COPD is the acronym of Chronic Obstructive Pulmonary Disease (English: Chronic Obstructive Pulmonary Disease). It is a group of different respiratory diseases, including chronic obstructive bronchitis and pulmonary emphysema.

COPD-related diseases are characterized by systemic (whole-body) inflammation, respiratory tract inflammation, pulmonary function disorders, and shorter life expectancy. Main symptoms are cough, bronchitis, sputum, and respiratory distress.

In 2015, 30,000 people died of COPD in Germany alone. By comparison, lung cancer had 45,000 in the same year. However, lung health can be very well influenced by the diet.

In COPD, a change in diet is an important part of the therapy!

In the journal Nutrients, a review of the Center for Asthma and Respiratory Diseases of the University of Newcastle, Australia, was published in March 2015. The study focused on the influence of diet on lung health and especially on chronic obstructive pulmonary disease (COPD).

The participating researchers wrote that although medical care in this area is progressing more and more, a change in diet should always be carried out as an adjunct. For example, the Mediterranean diet offers itself as it has a protective effect against respiratory diseases in epidemiological studies.

Mediterranean diet instead of typical western diet

In the Mediterranean diet, you eat the most natural foods possible, such as fruits, vegetables, whole grains, legumes, nuts, and seeds, accompanied by occasional fish meals. Dairy products, meat, and poultry are rare. The source of fat is olive oil, which automatically reduces the consumption of unhealthy fats.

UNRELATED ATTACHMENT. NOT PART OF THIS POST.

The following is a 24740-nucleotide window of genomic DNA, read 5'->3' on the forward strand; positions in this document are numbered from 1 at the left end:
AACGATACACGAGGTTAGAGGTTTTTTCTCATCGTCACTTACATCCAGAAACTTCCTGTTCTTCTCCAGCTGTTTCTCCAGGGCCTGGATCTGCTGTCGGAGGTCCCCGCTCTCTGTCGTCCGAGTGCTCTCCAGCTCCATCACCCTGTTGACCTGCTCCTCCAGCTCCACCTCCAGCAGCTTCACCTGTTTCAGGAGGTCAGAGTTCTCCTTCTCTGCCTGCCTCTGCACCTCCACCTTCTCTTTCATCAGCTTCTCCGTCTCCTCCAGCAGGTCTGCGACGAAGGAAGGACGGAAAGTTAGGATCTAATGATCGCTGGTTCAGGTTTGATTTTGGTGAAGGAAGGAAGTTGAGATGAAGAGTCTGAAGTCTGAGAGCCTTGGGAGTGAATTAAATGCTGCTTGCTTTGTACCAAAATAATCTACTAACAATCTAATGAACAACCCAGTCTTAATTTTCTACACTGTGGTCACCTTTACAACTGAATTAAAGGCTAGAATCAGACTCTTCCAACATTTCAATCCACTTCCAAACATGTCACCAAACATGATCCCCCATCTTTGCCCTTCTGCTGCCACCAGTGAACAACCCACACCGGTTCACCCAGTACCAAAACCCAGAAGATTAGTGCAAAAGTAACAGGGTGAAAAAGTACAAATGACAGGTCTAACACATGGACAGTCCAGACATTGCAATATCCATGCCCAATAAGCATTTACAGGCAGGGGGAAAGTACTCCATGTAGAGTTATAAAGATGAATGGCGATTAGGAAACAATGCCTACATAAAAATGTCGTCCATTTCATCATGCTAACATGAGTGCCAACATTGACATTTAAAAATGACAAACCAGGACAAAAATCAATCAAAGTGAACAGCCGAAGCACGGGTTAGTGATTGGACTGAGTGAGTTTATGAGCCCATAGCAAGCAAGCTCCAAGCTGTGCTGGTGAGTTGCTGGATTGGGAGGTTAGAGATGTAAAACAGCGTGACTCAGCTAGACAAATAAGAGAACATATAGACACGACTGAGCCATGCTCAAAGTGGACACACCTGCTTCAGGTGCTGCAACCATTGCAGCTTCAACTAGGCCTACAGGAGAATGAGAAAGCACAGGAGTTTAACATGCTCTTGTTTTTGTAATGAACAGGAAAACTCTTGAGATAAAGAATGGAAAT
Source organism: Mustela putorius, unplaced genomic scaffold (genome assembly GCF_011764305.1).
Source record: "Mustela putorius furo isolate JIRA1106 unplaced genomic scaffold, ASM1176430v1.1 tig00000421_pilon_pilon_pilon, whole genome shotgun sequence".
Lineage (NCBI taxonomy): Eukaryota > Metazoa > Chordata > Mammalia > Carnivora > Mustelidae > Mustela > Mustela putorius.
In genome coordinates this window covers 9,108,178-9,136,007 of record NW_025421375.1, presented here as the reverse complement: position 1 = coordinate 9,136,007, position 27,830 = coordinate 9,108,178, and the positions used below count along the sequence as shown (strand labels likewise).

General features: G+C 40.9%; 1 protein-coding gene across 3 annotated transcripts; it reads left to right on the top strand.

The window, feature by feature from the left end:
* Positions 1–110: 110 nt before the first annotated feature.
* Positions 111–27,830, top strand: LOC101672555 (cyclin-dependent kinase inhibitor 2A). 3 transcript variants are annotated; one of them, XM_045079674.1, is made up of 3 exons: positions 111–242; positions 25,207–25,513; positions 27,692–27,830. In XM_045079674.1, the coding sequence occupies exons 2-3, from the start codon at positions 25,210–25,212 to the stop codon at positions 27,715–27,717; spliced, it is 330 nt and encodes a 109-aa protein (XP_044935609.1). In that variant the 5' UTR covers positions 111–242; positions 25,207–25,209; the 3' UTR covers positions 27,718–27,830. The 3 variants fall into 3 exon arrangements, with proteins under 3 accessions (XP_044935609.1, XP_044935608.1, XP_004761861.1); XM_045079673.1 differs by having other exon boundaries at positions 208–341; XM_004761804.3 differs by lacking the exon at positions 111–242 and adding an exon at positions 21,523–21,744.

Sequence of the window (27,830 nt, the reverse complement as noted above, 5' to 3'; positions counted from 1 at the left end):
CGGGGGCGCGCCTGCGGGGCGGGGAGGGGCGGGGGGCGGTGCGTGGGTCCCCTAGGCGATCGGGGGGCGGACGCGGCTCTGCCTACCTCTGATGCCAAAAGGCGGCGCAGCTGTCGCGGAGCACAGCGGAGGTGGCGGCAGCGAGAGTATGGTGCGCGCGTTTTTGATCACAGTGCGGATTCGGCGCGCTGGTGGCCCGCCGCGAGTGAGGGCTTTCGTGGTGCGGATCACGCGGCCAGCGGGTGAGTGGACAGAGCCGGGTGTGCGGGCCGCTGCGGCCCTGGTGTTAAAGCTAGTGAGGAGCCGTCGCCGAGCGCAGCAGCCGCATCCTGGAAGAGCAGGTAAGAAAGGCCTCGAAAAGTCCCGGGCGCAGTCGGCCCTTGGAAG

By contrast, the typical Western diet (white flour, meat, dairy, sweets, fries, salty snacks, and sweet desserts) increases the risk of becoming a victim of respiratory disease (asthma, COPD, etc.), and children who like to eat fast foods are more likely to develop asthma , That’s no surprise, as even a single high-fat fast-food meal increases the inflammation of the respiratory tract.

Fruits and vegetables

Many years ago, a study was published in which smokers were given beta-carotene – for the prevention of lung cancer. But then they did not get sick less often, but even more often with lung cancer. Once this unpleasant side effect was noticed, the study was stopped immediately and smokers were advised to stop taking beta-carotene. Meanwhile, however, it has come to the point where some people believe that dietary beta carotene (such as carrots) is harmful and can cause lung cancer. We explain how it behaves.

What is beta-carotene?

Beta carotene is a phytochemical in the carotenoid family. Carotenoids, in turn, are fat-soluble plant substances with yellow to red coloring. A diet rich in carotenoids is therefore used when the diet contains a high proportion of yellow and orange or even red vegetables.